How I regret that in my life as a reader I’ve paid so little attention to plot. Ask me about any novel that’s stuck in my mind and I’m likely to tell you about the characters the settings or the general situation, and when I sat down to write New History that’s all I thought I needed: characters and the situation that brings them together. How wrong could I be? However crucial the characters are (and they are) none of it will work without a plot, or rather a whole set of plots that will keep those people together (or apart) for as long as it takes to resolve their difficulties, and all the while respecting the characters we started with in the first place. Then there’s the whole information thing. Having decided the actual train of events, we have to work who knows what and when, into which we must also factor in the reader, i.e. how much does the writer reveal or conceal to keep him/her turning the pages. In this respect every novel, I have decided, is a detective novel.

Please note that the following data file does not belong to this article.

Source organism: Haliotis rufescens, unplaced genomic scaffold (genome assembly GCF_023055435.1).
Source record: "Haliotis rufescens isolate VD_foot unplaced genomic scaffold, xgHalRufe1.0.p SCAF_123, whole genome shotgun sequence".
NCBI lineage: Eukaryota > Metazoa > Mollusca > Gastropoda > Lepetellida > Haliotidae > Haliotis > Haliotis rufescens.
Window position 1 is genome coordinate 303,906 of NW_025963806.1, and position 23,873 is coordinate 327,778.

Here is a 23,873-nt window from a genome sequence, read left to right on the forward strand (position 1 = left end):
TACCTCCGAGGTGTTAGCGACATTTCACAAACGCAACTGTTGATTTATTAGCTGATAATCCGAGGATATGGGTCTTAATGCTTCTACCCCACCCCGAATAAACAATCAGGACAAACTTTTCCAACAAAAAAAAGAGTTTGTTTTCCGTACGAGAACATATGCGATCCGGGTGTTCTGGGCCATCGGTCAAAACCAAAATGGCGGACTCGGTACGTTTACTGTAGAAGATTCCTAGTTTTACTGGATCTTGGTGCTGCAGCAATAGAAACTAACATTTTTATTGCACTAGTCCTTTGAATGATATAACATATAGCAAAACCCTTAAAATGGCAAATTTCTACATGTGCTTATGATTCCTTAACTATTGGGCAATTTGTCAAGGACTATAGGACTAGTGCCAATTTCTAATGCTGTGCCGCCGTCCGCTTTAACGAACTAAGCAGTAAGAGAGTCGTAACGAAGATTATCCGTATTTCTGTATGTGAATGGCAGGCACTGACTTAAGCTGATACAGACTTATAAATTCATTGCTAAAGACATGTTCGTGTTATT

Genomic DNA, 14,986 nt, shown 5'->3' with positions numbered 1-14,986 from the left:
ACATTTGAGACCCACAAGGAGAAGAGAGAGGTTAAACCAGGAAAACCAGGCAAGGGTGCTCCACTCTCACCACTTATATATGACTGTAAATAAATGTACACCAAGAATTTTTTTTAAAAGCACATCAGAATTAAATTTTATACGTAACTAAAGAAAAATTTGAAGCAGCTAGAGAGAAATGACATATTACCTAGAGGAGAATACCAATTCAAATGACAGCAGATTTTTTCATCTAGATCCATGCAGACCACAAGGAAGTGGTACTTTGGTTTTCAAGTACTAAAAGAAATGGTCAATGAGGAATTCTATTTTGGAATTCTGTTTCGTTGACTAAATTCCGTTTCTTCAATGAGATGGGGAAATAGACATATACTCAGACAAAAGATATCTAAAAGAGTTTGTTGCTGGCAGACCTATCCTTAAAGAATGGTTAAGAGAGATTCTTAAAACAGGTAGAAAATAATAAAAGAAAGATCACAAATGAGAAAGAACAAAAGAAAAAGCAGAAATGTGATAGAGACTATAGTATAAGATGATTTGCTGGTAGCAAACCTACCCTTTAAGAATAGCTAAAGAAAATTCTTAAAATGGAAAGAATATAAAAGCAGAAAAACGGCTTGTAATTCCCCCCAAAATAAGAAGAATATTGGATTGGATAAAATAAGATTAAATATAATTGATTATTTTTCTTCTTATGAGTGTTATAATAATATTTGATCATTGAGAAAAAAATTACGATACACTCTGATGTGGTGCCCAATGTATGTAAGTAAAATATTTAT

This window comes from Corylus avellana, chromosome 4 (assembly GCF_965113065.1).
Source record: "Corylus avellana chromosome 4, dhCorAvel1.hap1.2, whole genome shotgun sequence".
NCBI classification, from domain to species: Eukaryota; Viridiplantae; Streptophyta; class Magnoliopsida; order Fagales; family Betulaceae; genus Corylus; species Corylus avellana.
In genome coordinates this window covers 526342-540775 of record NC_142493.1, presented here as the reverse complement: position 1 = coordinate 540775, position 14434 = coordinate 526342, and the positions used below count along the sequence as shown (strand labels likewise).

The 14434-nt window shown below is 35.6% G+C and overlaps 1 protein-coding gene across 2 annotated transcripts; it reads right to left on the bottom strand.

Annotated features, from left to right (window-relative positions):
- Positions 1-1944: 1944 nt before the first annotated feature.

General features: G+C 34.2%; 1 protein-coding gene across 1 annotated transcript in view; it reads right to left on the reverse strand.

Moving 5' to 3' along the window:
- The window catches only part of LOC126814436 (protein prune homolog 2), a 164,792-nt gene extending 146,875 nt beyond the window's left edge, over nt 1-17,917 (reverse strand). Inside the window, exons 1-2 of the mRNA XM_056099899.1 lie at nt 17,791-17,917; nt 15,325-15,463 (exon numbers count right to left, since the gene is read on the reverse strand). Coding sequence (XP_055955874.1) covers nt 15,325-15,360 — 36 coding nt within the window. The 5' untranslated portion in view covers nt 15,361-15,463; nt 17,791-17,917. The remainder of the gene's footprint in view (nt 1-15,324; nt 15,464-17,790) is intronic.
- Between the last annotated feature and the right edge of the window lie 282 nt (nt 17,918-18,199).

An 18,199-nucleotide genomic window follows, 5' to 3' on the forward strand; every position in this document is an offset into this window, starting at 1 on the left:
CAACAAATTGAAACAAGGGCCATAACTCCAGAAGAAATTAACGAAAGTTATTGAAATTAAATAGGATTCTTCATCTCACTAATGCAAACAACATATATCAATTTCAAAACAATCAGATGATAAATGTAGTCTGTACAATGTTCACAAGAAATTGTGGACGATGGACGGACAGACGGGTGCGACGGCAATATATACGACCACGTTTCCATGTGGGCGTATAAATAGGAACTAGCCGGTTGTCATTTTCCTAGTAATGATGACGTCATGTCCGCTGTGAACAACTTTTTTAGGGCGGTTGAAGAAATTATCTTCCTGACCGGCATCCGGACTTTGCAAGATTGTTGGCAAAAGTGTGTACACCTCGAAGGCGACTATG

If only I read more detective fiction!
2 thoughts on “The plot thickens (and frustrates)”
Oh I do sympathise. I think creating a linear plot (however twisted the line is) is a spatial thing, and one needs a slightly mathematically orientated brain, which doesn’t always coincide with a facility for creating convincing character and mood. It’s why I know I will never write a novel (and have never even attempted to do so!) It’s not necessarily a male/female thing, of course, but it does make me wonder (fresh from having read another Maggie O’Farrell, so it’s a question I’ve been pondering anyway) whether women are more likely to take the multi-layered, impressionistic approach to constructing a narrative than men? And maybe this is why I find sinking into a good detective novel, in which plot reigns supreme, can be quite ‘cleansing’ occasionally, in my reading diet? Gosh, so much food for thought. I don’t envy you your task!
Definitely agree on the maths thing – a subject I always hated! Not so sure about man/woman, though an interesting thought. My best plot ever (though not sure if I followed it all!) is ‘Fingersmith’ by Sarah Waters, and I find Rankin (one of my few detective reads) sometimes less ‘plot-filled’ than you would expect. Kate Atkinson, I think, could out-plot him any day!